Eventually, it was discovered that oxygen is responsible for combustion and that magnesium actually takes on oxygen when it burns. Phlogiston had to be abandoned for a better, more refined theory that explained more phenomena.

Increasing in knowledge

We are constantly learning more about the natural world that refines our explanations and gives us a better understanding of how things work, how the body heals, how we extend life, and the list goes on.

The same is true for spiritual matters. I don’t think anyone would claim that they know all there is to know about the Gospel. Claiming this would mean there is no need for continual scripture study, temple attendance, church attendance, prayer and fasting, etc.

We need to keep our minds open to new knowledge. And we need to teach our children to be comfortable with not knowing everything right now. When they bear their testimonies, instead of reciting blindly, “I’d like to bear my testimony, I know the church is true…”, wouldn’t it be more appropriate to say, “I’d like to bear my testimony, I believe the church is true, as far as I’ve been taught” or “I believe my parents and they believe the church is true, and someday I’ll know for myself…”?

We need to teach them that faith is a progression, that it is okay to be uncertain, that questioning things does not mean we are on the “slippery slope to you-know-where,” that we can have a testimony and still be seeking answers.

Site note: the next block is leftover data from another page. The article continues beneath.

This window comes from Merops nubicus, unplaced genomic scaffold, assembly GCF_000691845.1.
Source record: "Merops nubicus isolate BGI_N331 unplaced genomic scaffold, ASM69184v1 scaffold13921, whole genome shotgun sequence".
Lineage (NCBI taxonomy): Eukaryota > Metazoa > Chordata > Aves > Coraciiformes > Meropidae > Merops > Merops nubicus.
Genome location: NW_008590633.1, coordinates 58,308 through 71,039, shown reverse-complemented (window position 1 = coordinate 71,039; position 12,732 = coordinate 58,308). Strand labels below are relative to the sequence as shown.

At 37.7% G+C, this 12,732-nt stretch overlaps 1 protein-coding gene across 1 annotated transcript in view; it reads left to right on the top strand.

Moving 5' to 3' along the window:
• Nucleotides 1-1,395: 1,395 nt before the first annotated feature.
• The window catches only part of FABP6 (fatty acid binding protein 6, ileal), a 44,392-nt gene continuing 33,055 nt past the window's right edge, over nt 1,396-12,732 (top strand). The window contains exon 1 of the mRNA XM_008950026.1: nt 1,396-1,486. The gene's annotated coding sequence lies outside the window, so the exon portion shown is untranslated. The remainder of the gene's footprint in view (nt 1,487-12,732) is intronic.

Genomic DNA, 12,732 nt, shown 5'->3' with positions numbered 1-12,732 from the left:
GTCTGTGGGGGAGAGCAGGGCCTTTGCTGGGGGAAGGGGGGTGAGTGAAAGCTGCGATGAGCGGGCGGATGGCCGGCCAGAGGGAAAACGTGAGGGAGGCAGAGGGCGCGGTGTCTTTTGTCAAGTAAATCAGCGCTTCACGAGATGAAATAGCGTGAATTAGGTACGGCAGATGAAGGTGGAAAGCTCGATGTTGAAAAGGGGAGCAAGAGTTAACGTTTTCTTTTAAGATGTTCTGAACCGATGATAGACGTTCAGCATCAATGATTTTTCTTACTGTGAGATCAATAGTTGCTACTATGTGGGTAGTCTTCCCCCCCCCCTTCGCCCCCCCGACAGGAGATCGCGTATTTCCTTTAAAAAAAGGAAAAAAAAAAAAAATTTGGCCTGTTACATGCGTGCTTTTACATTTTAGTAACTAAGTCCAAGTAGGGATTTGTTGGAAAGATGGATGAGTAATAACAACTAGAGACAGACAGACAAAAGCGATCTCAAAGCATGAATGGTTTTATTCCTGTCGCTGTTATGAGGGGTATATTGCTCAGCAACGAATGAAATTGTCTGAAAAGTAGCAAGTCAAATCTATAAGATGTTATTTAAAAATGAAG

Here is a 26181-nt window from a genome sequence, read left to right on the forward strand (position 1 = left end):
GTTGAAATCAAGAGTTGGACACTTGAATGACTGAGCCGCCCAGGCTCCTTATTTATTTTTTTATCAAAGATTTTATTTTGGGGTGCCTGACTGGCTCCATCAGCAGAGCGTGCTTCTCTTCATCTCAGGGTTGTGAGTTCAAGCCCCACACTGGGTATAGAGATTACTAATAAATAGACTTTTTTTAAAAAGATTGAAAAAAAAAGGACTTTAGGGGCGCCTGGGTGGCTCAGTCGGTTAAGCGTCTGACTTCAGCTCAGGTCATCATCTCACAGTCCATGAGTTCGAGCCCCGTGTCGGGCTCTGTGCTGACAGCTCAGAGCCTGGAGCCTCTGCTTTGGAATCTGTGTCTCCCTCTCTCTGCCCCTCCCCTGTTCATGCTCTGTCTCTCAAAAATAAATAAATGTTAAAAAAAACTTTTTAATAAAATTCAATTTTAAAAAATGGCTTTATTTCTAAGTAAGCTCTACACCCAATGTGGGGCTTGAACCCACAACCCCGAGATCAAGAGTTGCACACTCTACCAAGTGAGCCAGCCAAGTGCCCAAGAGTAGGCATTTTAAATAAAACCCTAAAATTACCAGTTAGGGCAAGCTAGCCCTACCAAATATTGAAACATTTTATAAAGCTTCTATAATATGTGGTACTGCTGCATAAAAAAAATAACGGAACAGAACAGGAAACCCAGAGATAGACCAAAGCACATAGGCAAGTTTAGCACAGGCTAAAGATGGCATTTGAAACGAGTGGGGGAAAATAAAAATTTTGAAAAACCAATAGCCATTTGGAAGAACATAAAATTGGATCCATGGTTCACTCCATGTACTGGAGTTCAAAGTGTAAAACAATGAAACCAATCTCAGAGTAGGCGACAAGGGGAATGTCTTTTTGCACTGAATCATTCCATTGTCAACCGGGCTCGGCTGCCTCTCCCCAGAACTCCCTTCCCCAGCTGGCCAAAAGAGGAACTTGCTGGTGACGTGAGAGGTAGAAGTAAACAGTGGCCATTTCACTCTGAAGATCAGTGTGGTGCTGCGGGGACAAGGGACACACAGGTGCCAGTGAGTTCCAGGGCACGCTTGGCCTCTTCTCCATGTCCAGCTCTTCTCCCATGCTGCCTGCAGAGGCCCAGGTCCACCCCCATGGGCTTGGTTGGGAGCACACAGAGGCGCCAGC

It’s okay not to “know” now—we are told that we should learn line upon line, precept upon precept, here a little, there a little.

What did Elder Russell M. Nelson say about science and religion at the dedication of the BYU Life Sciences Building?

I love this quote by then-Elder Russell M. Nelson:

This university is committed to search for truth and teach the truth. All truth is part of the gospel of Jesus Christ. Whether truth comes from a scientific laboratory or by revelation from the Lord, it is all compatible…Conflict only arises from an incomplete knowledge of either science or religion, or both.

Elder Russell M. Nelson

How do you live with the conflict stemming from having incomplete knowledge about science and religion?

With patience. The more I learn about science, the more I realize we don’t know. The more I learn about the Gospel, the more I realize I have to learn.

To some this can be unsettling. But, it shouldn’t be. It should be exciting! Think of all the things we still get to learn!

The wedge that people place between religion and science is artificial.

We need more comfort with uncertainty and more patience with ourselves. Remember, the Lord has promised that:

In that day when the Lord shall come, he shall reveal all things–Things which have passed, and hidden things which no man knew, things of the earth, by which it was made, and the purpose and the end thereof–Things most precious, things that are above, and things that are beneath, things that are in the earth, and upon the earth, and in heaven.